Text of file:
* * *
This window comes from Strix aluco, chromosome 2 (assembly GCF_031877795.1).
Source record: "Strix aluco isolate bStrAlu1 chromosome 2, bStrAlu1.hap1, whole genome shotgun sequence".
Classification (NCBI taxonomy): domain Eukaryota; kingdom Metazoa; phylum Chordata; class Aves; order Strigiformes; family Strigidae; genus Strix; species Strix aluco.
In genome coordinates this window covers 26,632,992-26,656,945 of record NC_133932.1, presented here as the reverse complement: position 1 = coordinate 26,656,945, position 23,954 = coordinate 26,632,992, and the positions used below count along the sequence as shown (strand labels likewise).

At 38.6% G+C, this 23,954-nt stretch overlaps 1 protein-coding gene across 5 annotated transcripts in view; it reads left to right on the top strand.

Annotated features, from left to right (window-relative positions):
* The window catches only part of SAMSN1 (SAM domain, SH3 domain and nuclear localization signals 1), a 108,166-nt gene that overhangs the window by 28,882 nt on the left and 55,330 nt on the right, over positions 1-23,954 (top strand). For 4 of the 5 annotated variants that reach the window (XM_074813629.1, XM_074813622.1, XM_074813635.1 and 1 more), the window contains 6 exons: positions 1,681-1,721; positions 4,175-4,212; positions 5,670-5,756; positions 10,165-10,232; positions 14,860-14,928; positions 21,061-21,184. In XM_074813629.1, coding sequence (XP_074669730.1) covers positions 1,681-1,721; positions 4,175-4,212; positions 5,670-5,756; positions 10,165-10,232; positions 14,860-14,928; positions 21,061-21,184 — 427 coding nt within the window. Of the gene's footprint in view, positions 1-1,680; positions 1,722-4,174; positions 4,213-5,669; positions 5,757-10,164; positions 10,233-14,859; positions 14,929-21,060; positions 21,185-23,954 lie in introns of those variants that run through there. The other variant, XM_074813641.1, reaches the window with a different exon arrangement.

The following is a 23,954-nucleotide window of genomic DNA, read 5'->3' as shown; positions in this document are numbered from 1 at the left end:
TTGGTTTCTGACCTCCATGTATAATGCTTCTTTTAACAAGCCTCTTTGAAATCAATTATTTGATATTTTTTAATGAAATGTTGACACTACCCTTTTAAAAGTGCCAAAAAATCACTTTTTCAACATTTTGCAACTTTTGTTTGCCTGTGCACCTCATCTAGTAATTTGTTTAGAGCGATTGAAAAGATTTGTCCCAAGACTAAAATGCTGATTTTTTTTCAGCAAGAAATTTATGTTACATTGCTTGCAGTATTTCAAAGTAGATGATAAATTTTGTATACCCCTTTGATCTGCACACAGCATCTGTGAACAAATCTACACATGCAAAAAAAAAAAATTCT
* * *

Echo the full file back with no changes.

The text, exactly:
This window comes from Strix aluco, chromosome 2 (assembly GCF_031877795.1).
Source record: "Strix aluco isolate bStrAlu1 chromosome 2, bStrAlu1.hap1, whole genome shotgun sequence".
Classification (NCBI taxonomy): domain Eukaryota; kingdom Metazoa; phylum Chordata; class Aves; order Strigiformes; family Strigidae; genus Strix; species Strix aluco.
In genome coordinates this window covers 26,632,992-26,656,945 of record NC_133932.1, presented here as the reverse complement: position 1 = coordinate 26,656,945, position 23,954 = coordinate 26,632,992, and the positions used below count along the sequence as shown (strand labels likewise).

At 38.6% G+C, this 23,954-nt stretch overlaps 1 protein-coding gene across 5 annotated transcripts in view; it reads left to right on the top strand.

Annotated features, from left to right (window-relative positions):
* The window catches only part of SAMSN1 (SAM domain, SH3 domain and nuclear localization signals 1), a 108,166-nt gene that overhangs the window by 28,882 nt on the left and 55,330 nt on the right, over positions 1-23,954 (top strand). For 4 of the 5 annotated variants that reach the window (XM_074813629.1, XM_074813622.1, XM_074813635.1 and 1 more), the window contains 6 exons: positions 1,681-1,721; positions 4,175-4,212; positions 5,670-5,756; positions 10,165-10,232; positions 14,860-14,928; positions 21,061-21,184. In XM_074813629.1, coding sequence (XP_074669730.1) covers positions 1,681-1,721; positions 4,175-4,212; positions 5,670-5,756; positions 10,165-10,232; positions 14,860-14,928; positions 21,061-21,184 — 427 coding nt within the window. Of the gene's footprint in view, positions 1-1,680; positions 1,722-4,174; positions 4,213-5,669; positions 5,757-10,164; positions 10,233-14,859; positions 14,929-21,060; positions 21,185-23,954 lie in introns of those variants that run through there. The other variant, XM_074813641.1, reaches the window with a different exon arrangement.

The following is a 23,954-nucleotide window of genomic DNA, read 5'->3' as shown; positions in this document are numbered from 1 at the left end:
TTGGTTTCTGACCTCCATGTATAATGCTTCTTTTAACAAGCCTCTTTGAAATCAATTATTTGATATTTTTTAATGAAATGTTGACACTACCCTTTTAAAAGTGCCAAAAAATCACTTTTTCAACATTTTGCAACTTTTGTTTGCCTGTGCACCTCATCTAGTAATTTGTTTAGAGCGATTGAAAAGATTTGTCCCAAGACTAAAATGCTGATTTTTTTTCAGCAAGAAATTTATGTTACATTGCTTGCAGTATTTCAAAGTAGATGATAAATTTTGTATACCCCTTTGATCTGCACACAGCATCTGTGAACAAATCTACACATGCAAAAAAAAAAAATTCT